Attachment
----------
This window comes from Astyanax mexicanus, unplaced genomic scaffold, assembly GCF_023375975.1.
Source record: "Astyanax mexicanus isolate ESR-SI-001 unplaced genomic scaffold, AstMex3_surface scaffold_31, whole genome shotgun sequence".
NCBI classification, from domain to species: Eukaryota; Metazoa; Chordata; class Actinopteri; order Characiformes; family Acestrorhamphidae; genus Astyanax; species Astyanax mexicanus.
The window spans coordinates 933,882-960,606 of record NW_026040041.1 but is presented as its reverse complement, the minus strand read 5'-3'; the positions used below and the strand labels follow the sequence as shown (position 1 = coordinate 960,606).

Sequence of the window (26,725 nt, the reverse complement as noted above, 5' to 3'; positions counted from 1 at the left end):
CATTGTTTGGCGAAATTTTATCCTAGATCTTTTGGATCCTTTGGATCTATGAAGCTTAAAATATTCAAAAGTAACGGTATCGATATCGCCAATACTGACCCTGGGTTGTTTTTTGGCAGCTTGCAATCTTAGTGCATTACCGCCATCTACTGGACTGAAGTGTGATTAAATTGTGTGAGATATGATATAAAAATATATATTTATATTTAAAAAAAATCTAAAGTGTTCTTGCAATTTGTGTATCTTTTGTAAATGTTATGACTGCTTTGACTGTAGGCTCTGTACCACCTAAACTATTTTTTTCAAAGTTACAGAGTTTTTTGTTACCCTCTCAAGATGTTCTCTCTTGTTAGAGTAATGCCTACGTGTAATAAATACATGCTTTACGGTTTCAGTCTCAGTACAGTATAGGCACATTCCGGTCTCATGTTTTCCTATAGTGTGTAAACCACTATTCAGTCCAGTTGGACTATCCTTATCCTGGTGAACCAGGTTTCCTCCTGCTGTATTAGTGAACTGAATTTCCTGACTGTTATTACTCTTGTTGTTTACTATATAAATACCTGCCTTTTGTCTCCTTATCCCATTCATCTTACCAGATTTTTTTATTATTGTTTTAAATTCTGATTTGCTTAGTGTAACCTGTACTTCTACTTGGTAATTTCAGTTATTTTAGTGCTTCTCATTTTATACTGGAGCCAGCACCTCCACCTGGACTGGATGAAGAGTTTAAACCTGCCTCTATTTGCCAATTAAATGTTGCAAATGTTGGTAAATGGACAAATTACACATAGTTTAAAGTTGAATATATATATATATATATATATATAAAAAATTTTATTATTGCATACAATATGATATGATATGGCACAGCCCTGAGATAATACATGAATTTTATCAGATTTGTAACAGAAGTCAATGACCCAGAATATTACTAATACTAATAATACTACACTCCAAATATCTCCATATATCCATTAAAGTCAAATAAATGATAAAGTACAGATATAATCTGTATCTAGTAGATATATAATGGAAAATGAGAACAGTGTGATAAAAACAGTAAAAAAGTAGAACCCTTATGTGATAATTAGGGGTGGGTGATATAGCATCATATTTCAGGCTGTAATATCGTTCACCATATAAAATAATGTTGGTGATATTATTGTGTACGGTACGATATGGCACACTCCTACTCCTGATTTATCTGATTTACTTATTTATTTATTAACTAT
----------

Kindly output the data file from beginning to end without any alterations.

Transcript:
This window comes from Astyanax mexicanus, unplaced genomic scaffold, assembly GCF_023375975.1.
Source record: "Astyanax mexicanus isolate ESR-SI-001 unplaced genomic scaffold, AstMex3_surface scaffold_31, whole genome shotgun sequence".
NCBI classification, from domain to species: Eukaryota; Metazoa; Chordata; class Actinopteri; order Characiformes; family Acestrorhamphidae; genus Astyanax; species Astyanax mexicanus.
The window spans coordinates 933,882-960,606 of record NW_026040041.1 but is presented as its reverse complement, the minus strand read 5'-3'; the positions used below and the strand labels follow the sequence as shown (position 1 = coordinate 960,606).

Sequence of the window (26,725 nt, the reverse complement as noted above, 5' to 3'; positions counted from 1 at the left end):
CATTGTTTGGCGAAATTTTATCCTAGATCTTTTGGATCCTTTGGATCTATGAAGCTTAAAATATTCAAAAGTAACGGTATCGATATCGCCAATACTGACCCTGGGTTGTTTTTTGGCAGCTTGCAATCTTAGTGCATTACCGCCATCTACTGGACTGAAGTGTGATTAAATTGTGTGAGATATGATATAAAAATATATATTTATATTTAAAAAAAATCTAAAGTGTTCTTGCAATTTGTGTATCTTTTGTAAATGTTATGACTGCTTTGACTGTAGGCTCTGTACCACCTAAACTATTTTTTTCAAAGTTACAGAGTTTTTTGTTACCCTCTCAAGATGTTCTCTCTTGTTAGAGTAATGCCTACGTGTAATAAATACATGCTTTACGGTTTCAGTCTCAGTACAGTATAGGCACATTCCGGTCTCATGTTTTCCTATAGTGTGTAAACCACTATTCAGTCCAGTTGGACTATCCTTATCCTGGTGAACCAGGTTTCCTCCTGCTGTATTAGTGAACTGAATTTCCTGACTGTTATTACTCTTGTTGTTTACTATATAAATACCTGCCTTTTGTCTCCTTATCCCATTCATCTTACCAGATTTTTTTATTATTGTTTTAAATTCTGATTTGCTTAGTGTAACCTGTACTTCTACTTGGTAATTTCAGTTATTTTAGTGCTTCTCATTTTATACTGGAGCCAGCACCTCCACCTGGACTGGATGAAGAGTTTAAACCTGCCTCTATTTGCCAATTAAATGTTGCAAATGTTGGTAAATGGACAAATTACACATAGTTTAAAGTTGAATATATATATATATATATATATATAAAAAATTTTATTATTGCATACAATATGATATGATATGGCACAGCCCTGAGATAATACATGAATTTTATCAGATTTGTAACAGAAGTCAATGACCCAGAATATTACTAATACTAATAATACTACACTCCAAATATCTCCATATATCCATTAAAGTCAAATAAATGATAAAGTACAGATATAATCTGTATCTAGTAGATATATAATGGAAAATGAGAACAGTGTGATAAAAACAGTAAAAAAGTAGAACCCTTATGTGATAATTAGGGGTGGGTGATATAGCATCATATTTCAGGCTGTAATATCGTTCACCATATAAAATAATGTTGGTGATATTATTGTGTACGGTACGATATGGCACACTCCTACTCCTGATTTATCTGATTTACTTATTTATTTATTAACTAT